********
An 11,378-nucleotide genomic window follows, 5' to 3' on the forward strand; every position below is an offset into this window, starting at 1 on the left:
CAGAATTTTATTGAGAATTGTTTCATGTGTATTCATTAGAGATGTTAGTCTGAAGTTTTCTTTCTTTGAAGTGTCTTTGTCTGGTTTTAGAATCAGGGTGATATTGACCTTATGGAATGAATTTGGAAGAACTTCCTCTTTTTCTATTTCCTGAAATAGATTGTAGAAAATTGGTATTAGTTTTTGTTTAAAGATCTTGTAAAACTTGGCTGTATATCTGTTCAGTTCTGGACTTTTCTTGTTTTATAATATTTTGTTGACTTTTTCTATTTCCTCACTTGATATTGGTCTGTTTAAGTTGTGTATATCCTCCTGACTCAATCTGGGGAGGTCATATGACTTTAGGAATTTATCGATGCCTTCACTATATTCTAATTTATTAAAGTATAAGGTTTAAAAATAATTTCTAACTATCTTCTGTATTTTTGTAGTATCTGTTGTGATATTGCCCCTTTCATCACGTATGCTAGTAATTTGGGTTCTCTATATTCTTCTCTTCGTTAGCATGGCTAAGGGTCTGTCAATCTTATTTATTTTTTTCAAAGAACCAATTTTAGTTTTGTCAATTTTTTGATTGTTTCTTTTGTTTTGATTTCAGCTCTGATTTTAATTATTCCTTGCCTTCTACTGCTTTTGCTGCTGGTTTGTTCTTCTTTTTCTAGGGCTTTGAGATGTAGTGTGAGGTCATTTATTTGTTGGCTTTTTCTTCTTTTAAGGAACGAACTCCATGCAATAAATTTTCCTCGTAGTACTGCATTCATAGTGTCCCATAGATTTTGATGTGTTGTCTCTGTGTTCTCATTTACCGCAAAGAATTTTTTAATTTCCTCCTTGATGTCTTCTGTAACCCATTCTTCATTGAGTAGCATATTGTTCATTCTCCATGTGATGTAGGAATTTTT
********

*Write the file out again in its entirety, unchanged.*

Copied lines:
An 11,378-nucleotide genomic window follows, 5' to 3' on the forward strand; every position below is an offset into this window, starting at 1 on the left:
CAGAATTTTATTGAGAATTGTTTCATGTGTATTCATTAGAGATGTTAGTCTGAAGTTTTCTTTCTTTGAAGTGTCTTTGTCTGGTTTTAGAATCAGGGTGATATTGACCTTATGGAATGAATTTGGAAGAACTTCCTCTTTTTCTATTTCCTGAAATAGATTGTAGAAAATTGGTATTAGTTTTTGTTTAAAGATCTTGTAAAACTTGGCTGTATATCTGTTCAGTTCTGGACTTTTCTTGTTTTATAATATTTTGTTGACTTTTTCTATTTCCTCACTTGATATTGGTCTGTTTAAGTTGTGTATATCCTCCTGACTCAATCTGGGGAGGTCATATGACTTTAGGAATTTATCGATGCCTTCACTATATTCTAATTTATTAAAGTATAAGGTTTAAAAATAATTTCTAACTATCTTCTGTATTTTTGTAGTATCTGTTGTGATATTGCCCCTTTCATCACGTATGCTAGTAATTTGGGTTCTCTATATTCTTCTCTTCGTTAGCATGGCTAAGGGTCTGTCAATCTTATTTATTTTTTTCAAAGAACCAATTTTAGTTTTGTCAATTTTTTGATTGTTTCTTTTGTTTTGATTTCAGCTCTGATTTTAATTATTCCTTGCCTTCTACTGCTTTTGCTGCTGGTTTGTTCTTCTTTTTCTAGGGCTTTGAGATGTAGTGTGAGGTCATTTATTTGTTGGCTTTTTCTTCTTTTAAGGAACGAACTCCATGCAATAAATTTTCCTCGTAGTACTGCATTCATAGTGTCCCATAGATTTTGATGTGTTGTCTCTGTGTTCTCATTTACCGCAAAGAATTTTTTAATTTCCTCCTTGATGTCTTCTGTAACCCATTCTTCATTGAGTAGCATATTGTTCATTCTCCATGTGATGTAGGAATTTTT